Keep writing on something else. If you are a writer you must always write. If it is not your major project, then work on a short story, or a description sketch, or a differant novel, or a fan fic, or post well-thought out posts on a forum or correspond with friends or write in a journel or update a blog. The important thing is to try your best to write every single day, in some way or another (and yes, that is part of why I keep this blog). This keeps your writing skills sharp and your mind strong! (not to mention your fingers...)

Sit down at your keyboard and write. Yes. I'm repeating this. It's a temptation to get so wrapped up on these other "inspirations" that you put off your original project and it never gets finished. Don't fall into that trap. Keep working at it. Keep sitting down at your keyboard and trying to write for ten minutes. Don't give up. Not this week? Then make sure you sit down and try next Monday.

Pray. The ability to write and create is a gift from God, and if you are a Christain you will want to use your abilities in a manner that is pleasing to him. He is the one who gives us our inspiration, and it is he who holds the fate of our work in his hands. Nothing can be done without him, but in him all things are possible.

Friday, March 19, 2010

The Missing Theatricals of Hogwarts

It's been a pet peeve of mine for awhile... where are all the artists at Hogwarts? Other than mention of a few musical groups, and the fact that Dean likes to draw and Luna paints, we see almost no mention of any artistic tendancies amongst the young witches and wizards.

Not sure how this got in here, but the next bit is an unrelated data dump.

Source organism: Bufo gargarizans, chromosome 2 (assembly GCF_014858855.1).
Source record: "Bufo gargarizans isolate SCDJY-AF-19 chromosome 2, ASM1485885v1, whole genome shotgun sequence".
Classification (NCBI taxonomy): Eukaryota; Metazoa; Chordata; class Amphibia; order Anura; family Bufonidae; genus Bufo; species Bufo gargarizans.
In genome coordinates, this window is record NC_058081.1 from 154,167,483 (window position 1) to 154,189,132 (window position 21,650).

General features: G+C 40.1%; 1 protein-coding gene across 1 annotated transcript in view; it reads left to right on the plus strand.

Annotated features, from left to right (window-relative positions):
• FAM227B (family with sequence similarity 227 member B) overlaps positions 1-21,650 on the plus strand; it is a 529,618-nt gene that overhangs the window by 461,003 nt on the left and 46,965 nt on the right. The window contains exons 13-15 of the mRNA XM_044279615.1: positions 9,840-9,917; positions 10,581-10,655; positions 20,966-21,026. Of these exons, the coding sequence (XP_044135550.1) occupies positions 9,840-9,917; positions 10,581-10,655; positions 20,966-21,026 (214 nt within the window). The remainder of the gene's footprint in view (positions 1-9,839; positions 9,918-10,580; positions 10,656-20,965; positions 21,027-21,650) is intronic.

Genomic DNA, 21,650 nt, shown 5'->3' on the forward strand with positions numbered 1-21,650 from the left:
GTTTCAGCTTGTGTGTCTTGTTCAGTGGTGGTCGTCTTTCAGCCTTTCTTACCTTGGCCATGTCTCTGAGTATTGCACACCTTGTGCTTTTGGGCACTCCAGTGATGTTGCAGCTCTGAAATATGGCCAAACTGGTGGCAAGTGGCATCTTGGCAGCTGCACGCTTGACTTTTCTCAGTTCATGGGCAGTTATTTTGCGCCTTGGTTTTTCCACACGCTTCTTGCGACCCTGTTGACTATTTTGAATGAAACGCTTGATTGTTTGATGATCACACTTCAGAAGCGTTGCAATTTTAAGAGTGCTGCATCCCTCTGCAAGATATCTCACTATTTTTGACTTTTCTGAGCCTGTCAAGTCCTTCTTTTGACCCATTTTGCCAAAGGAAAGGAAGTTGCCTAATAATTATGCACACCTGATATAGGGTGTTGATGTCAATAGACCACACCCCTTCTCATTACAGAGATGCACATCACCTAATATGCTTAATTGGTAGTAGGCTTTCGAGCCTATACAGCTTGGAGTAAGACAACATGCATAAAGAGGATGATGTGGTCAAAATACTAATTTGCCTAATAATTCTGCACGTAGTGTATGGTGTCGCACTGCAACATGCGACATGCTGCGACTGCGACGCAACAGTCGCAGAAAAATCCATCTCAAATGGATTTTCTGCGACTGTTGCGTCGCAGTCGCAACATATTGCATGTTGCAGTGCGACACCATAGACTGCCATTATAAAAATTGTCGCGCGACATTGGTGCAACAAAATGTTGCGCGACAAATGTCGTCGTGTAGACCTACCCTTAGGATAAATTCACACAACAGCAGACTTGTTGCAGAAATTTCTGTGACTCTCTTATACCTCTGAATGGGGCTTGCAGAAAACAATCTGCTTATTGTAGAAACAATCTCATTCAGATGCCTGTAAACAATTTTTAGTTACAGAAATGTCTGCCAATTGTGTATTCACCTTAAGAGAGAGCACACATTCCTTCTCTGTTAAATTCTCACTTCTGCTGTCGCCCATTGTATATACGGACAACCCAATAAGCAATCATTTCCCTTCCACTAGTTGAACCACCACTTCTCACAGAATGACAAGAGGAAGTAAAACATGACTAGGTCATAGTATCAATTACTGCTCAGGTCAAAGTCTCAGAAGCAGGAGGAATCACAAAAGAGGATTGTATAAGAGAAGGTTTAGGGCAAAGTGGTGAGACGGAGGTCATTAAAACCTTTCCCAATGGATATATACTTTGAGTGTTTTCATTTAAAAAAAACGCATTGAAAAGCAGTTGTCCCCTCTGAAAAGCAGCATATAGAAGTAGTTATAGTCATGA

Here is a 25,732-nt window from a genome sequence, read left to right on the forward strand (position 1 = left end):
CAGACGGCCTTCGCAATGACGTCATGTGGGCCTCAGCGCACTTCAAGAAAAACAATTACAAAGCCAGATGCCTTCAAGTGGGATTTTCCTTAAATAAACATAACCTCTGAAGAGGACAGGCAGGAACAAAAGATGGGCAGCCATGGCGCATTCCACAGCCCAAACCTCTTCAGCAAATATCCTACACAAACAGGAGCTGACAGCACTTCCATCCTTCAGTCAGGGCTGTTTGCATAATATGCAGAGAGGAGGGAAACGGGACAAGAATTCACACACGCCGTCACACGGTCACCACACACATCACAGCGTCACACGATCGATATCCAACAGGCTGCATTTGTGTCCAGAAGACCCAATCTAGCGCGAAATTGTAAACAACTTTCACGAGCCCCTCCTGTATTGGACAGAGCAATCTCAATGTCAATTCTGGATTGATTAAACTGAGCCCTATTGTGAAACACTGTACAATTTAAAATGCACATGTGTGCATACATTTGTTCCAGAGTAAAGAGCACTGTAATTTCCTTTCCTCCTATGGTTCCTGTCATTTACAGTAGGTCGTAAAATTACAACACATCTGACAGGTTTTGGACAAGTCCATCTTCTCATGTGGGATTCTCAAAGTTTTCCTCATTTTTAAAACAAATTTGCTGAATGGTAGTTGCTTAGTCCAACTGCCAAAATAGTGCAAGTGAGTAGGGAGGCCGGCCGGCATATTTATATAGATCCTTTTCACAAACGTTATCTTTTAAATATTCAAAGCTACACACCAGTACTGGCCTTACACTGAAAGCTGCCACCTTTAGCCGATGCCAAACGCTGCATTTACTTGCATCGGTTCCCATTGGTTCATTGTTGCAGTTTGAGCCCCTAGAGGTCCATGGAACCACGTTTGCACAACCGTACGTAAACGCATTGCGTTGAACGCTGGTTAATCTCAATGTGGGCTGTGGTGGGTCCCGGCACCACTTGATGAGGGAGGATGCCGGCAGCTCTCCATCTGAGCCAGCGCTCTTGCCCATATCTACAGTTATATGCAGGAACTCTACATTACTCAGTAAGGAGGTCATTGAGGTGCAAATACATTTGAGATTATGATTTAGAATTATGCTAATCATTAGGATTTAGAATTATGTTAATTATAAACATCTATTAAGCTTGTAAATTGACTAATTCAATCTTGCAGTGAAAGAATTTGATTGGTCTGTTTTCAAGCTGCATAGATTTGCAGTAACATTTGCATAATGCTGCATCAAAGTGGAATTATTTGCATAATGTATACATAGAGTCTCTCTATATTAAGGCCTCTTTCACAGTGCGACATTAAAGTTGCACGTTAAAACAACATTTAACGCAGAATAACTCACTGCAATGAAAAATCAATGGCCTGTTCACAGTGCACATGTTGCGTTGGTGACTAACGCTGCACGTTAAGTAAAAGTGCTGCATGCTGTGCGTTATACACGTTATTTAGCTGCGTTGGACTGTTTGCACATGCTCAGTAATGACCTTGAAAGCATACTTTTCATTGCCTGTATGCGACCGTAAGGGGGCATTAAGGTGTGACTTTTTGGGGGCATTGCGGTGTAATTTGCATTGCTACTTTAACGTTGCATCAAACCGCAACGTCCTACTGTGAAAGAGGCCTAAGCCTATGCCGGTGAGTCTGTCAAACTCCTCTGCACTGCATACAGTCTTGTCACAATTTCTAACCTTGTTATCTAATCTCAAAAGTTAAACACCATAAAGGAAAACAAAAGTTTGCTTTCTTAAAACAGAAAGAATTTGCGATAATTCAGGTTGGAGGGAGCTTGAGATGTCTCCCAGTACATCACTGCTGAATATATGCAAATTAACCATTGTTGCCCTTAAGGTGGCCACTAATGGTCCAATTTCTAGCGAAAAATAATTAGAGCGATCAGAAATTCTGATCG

Today, however, I finally got around to reading "The Tales of Beedle the Bard" and found to my delight that there is actually a "Wizarding Academy of Dramatic Arts" and the absance of theatrical performances at Hogwarts is entirely due to a disasterous production that occured when Professor Dumbledore was young.

Thank you, Jo Rowlings! My faith in you is restored.

Wednesday, March 17, 2010

The Peacock and the Blacks

I'm not the world's best artist, but I do have fun sketching sometimes. And digitally coloring. Here's two brief bits I did for fun (and for the amusement of my friends who are in on the joke. ;) )

(If you're a HP fan, you should know who these characters are, if you're not, then the names aren't going to mean anything)

I&F on Regina's website!

Hey friends!

Cool bit of news today - "Ink and Fairydust" now has its own page on Regina Doman's Fairy Tale Novel website! Check it out here.

Sunday, March 14, 2010

Dear Miss Jane

(I know a good many of you read "Ink and Fairydust" but just in case you don't, I wanted to make sure you got a chance to see my editorial from this month. I think it'll bring you a laugh or two. ;) )

Dear Miss Jane,